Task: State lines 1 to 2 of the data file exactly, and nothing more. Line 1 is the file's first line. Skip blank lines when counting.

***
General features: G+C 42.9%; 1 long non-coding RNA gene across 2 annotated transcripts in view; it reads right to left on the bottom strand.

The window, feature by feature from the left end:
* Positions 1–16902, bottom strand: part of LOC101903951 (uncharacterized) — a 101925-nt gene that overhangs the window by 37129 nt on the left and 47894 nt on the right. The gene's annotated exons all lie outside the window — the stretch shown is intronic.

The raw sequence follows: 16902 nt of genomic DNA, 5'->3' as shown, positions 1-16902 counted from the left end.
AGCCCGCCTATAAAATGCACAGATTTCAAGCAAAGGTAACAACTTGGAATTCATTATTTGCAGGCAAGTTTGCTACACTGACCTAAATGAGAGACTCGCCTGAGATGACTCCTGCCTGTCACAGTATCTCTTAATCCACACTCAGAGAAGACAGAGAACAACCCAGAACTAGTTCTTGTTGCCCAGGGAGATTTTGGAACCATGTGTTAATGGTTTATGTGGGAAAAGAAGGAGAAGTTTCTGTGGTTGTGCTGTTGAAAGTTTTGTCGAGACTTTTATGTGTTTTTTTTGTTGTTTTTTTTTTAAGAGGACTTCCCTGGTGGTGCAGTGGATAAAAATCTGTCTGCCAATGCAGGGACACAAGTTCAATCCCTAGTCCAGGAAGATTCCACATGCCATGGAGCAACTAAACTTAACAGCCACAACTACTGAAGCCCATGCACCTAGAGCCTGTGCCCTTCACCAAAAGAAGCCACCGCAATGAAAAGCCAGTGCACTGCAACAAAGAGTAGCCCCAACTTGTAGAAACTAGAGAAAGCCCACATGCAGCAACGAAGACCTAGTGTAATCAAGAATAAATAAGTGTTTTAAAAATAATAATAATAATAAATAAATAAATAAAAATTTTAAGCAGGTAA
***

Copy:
General features: G+C 42.9%; 1 long non-coding RNA gene across 2 annotated transcripts in view; it reads right to left on the bottom strand.

The window, feature by feature from the left end: